Bob Wiedemer: China is obviously a huge buyer of gold, the biggest buyer of gold, not just the government, but I mean the entire country, the people. So, all these uncertainties, whether it's Korea or the credit bubble or what we're tracking... commodities, couldn't happen to a more happier group of people to buy gold. They have a long history of buying gold. Certainly, more so than the U.S. or even Europe. They like it, it's that they don't trust stock markets as much for good reason. They don't trust their own government as much for some obvious reasons. So, gold is a natural fit for the Chinese buyer who is seeing a lot of uncertainty around them. So, I think, that's only going to grow. Obviously, there's ups and downs, but fundamentally, that's got to be a driver for demand for gold going forward given their normal inclinations towards gold, I think, it will be amplified by all these Chinese centric uncertainties.
Mike Maroney: So, it's interesting. The rest of the world seems to be aware a little bit more of the uncertainties that exist. We're somewhat anesthetized here in the United States it seems. I'm not sure what specifically we're using, but you talked about debt today and I found some interesting statistics when you made the presentation as far as debt to revenue and overall perception there. Talk a little bit about the debt to revenue and something that you've always done when we've made presentations. You'll ask the crowd, "How high can we go?" and then people say, "We'll just print money, " but then you always throw out, "Let's just eliminate taxes." Give us some insight on why you do that.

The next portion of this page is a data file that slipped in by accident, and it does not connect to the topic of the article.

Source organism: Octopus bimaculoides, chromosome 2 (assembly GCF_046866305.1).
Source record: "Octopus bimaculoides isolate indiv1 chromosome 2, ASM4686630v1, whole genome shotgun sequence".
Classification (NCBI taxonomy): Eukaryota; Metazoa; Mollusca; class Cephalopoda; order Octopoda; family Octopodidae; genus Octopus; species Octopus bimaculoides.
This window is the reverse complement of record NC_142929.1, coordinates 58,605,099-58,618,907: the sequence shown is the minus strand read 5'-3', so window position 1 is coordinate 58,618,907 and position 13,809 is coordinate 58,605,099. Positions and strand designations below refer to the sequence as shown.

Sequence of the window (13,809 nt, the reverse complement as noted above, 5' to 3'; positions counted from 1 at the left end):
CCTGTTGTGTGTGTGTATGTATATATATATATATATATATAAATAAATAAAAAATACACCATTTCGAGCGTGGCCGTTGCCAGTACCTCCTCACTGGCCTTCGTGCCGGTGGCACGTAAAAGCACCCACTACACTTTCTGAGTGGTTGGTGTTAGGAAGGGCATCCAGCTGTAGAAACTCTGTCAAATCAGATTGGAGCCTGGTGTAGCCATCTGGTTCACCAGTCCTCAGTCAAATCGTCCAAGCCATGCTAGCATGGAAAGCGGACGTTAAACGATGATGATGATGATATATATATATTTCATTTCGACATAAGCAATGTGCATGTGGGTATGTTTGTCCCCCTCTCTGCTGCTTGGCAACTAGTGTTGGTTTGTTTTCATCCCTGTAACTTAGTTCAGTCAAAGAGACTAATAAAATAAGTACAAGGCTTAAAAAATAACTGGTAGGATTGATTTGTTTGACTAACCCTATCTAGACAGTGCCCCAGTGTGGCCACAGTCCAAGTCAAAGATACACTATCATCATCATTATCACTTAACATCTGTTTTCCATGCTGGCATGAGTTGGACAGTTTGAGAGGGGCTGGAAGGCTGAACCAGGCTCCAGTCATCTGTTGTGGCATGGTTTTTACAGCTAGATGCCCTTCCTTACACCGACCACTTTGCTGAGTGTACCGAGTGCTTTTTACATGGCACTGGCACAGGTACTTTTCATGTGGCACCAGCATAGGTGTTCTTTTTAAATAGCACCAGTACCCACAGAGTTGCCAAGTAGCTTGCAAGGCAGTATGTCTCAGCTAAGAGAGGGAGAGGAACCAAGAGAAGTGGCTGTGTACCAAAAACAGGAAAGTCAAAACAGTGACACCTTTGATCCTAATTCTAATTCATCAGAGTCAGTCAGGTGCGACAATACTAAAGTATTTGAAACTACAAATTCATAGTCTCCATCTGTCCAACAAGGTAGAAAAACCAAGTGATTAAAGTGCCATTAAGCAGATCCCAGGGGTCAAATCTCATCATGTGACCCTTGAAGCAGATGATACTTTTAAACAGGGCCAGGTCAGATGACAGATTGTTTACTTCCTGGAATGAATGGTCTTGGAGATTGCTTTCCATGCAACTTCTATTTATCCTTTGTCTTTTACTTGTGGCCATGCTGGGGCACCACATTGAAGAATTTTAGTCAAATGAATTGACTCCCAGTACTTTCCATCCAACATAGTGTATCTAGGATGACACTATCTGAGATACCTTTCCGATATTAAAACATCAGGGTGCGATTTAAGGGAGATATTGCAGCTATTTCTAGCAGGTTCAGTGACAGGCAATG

Bob Wiedemer: Sure. Because I think people know more than what they say. You said we're anesthetized. That's true and I'd say we're also trying to fool ourselves. That's why I try to shake them out of that. Shake them out of their anesthesia. Shake them out of trying to fool themselves. Then in some way, we've got the problem solved. We've had a massively growing debt, but you don't have to worry about it because we can always print money. Again, let me point out how massive that is and this should be a figure every investor should know. Once our government's debt to revenue ratio, our revenues are taxes and of course our debt is our national debt about $20 trillion, that ratio right now is about 6 to 1. Would you or anybody else lend to a company or an individual that had 6 times much debt as they have an entire income or knowing that that person or company has other expenses to pay than just you? That's the government. That's the situation we're in. Whenever I mention that, people... and I say the government can still borrow money no problem though, unlike you or me or a company. Every time, people go the reason it can happen... I always ask and they sort of go... it's because we can print money. So, what we believe now, how we're fooling ourselves, is that printing money won't create inflation and of course it will and that's why I use the tax analogy. Because people who say, "You know Bob, they've been saying that for years. We've printed money, as you say, we've quintupled the money supply, yet we don't have a lot of inflation. We have some inflation, but not a lot, not like quintupled." I always say, "Well, if you really think that. Again, I think we're trying to fool ourselves. If you really think that and you don't think printing money will create inflation, let's print a lot more of it. Let's get rid of taxes. They're a burden on us, they're a burden on everybody to pay taxes. If we didn't have to pay it, you know what, this economy would boom. Let's just print money, get rid of taxes, and that's done. In fact, why you're at it, let's increase spending. Let's start building stuff. Let's start doing whatever we want. If we can print money and not get inflation, we've got our problem solved. People sort a know, you're right Bob. Printing money will lead to inflation and we all know it. It's true.